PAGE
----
By Brigette Currin 5 minute read

At the end of November, we hosted our first ever Eastern Launchpad event at the Bradfield Centre — TechEast’s embassy in Cambridge. As well as first-class networking and discussion, the event connected a number of East of England startups with investors from the Cambridge region.

THE INSPIRATION BEHIND EASTERN LAUNCHPAD

Ever since TechEast opened its embassy at the Bradfield Centre, we discussed the possibility of hosting such an event.

While Cambridge has a global reputation as a tech hotspot, that international pull hasn’t spread to the rest of the East of England…yet. Despite burgeoning tech scenes in Norwich and Ipswich, Norfolk and Suffolk startups remain below the radar, underrated by the rest of the UK.

We therefore decided to host the Eastern Launchpad event to showcase to the Cambridge business community — especially investors — what their neighbours in Norfolk and Suffolk are up to.

We’ve consistently found that Cambridge-based investors in Cambridge are intrigued by what’s happening in the rest of East Anglia. However, they don’t have an easy way to navigate towards the hottest startups in Norfolk and Suffolk. Since tech startups in the East of England often cite challenges in securing funding, we wanted to help startups and investors form relationships, as well as showcasing the region.

‘BEYOND THE REGION’S TECH CAPITAL’

Like all good events, the first Eastern Launchpad kicked off with networking and cake. We then headed into the auditorium for a fireside chat between Christoper Cytera, COO at Spectral Edge. and James Parton, MD of the Bradfield Centre, on the UEA spin-out’s investment journey from Norwich to Cambridge.

The company story of Spectral Edge is noteworthy for the region. A spinout company from the University of East Anglia in Norwich, the imaging tech firm relocated to Cambridge due to the availability of high-calibre, specialist talent. We were pleased to hear Christopher acknowledge the “marvellous” work TechEast does to connect the region. While Cambridge may be seen as the tech capital of East Anglia, Christopher stated “Cambridge can’t do everything by itself — a capital is just a capital.”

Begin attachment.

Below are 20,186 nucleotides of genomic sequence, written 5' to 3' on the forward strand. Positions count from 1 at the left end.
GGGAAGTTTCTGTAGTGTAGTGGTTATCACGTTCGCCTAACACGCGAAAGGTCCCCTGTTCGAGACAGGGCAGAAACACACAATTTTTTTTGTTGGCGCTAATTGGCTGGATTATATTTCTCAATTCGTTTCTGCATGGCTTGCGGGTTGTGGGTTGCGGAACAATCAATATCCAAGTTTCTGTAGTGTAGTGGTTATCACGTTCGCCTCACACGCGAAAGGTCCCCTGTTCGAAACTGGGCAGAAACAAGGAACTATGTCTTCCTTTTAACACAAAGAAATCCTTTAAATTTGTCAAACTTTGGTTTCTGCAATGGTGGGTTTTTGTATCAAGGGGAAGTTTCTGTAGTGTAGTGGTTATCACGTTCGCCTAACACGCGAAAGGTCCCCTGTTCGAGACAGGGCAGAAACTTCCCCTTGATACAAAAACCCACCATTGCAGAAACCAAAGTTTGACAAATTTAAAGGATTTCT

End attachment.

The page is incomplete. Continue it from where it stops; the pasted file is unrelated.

We then moved onto the core of the event: the startup pitches. We heard from:

  • Neil Garner, CEO of Thyngs
  • Mark Donaldson, CEO of Cascade.bi
  • Juliana Meyer, CEO of SupaPass
  • Sean Radford, CEO of TrainAsOne
  • Tamás Korcsmáros, CTO at Omix, an Earham Institute (Norwich Research Park) spin out t

The businesses delivered their five-minute pitches to the audience, including investors from Accelerated Digital Ventures, Aviva Ventures, Cambridge Innovation Capital, Cambridge Angels and Anglia Capital Group.

The event closed with questions from the investors and the wider audience. This generated interesting debate, including:

  • The practical challenges of East of England businesses seeking investment
  • What investors want to see more of: ambitious founders with the appetite for scale
  • Why founders should always plan their exit strategy
  • Why talking about being “ the next Google” is unhelpful
  • Regional variations around the UK

 

WHY THE FIRST EASTERN LAUNCHPAD MATTERED

As this was our first Eastern Launchpad event, we were very much experimenting with the format. We’re pleased to report that it worked, and we plan to host more events of this kind in the future.

A number of the startup founders who pitched said that event was a great opportunity to get in front of investors they wouldn’t normally have access to.

Mark Donaldson, CEO of Cascade.bi, said: “The TechEast Launchpad was superb and I was very proud to be representing Cascade.bi alongside other fantastic Norwich based tech businesses, demonstrating and proving the city is firmly on the tech roadmap to excellence. Forging great links with Cambridge and London is of great importance and the role TechEast has to play in this is very exciting.”

We also received positive feedback from the investors who attended the event. Jonathan de Groot, strategy & finance lead at Accelerated Digital Ventures, said: “The talent we all know exists in Cambridge actually extends out across the East of England. Events like these do a great job of curating the smartest founders in the region and connecting them with investors like ourselves. We’re always looking for founders with big visions for the future so we’re glad to be involved.”

We witnessed a lot of great conversations happening between the startups and investors in attendance, which we hope could form the beginning of some investment discussions. These processes take time, but you have to start somewhere — and events like the Eastern Launchpad can help get that ball rolling.

MARK DONALDSON FROM CASCADE.BI SAID “… FORGING GREAT LINKS WITH CAMBRIDGE AND LONDON IS OF GREAT IMPORTANCE AND THE ROLE TECHEAST HAS TO PLAY IN THIS IS VERY EXCITING.”

THE FUTURE OF EASTERN LAUNCHPAD

Following the success of our first Eastern Launchpad, we have plenty of ideas for future startup and investor events.

We aim to host an Eastern Launchpad event in Cambridge annually, with a fresh cohort of startups each year. We’re also planning our second Eastern Launchpad in London in 2019. This will help expose East of England startups to an audience of London investors.

We also have ideas for a sister event to connect student entrepreneurs with the investment they need to get their businesses off the ground.

Watch this space for more details!

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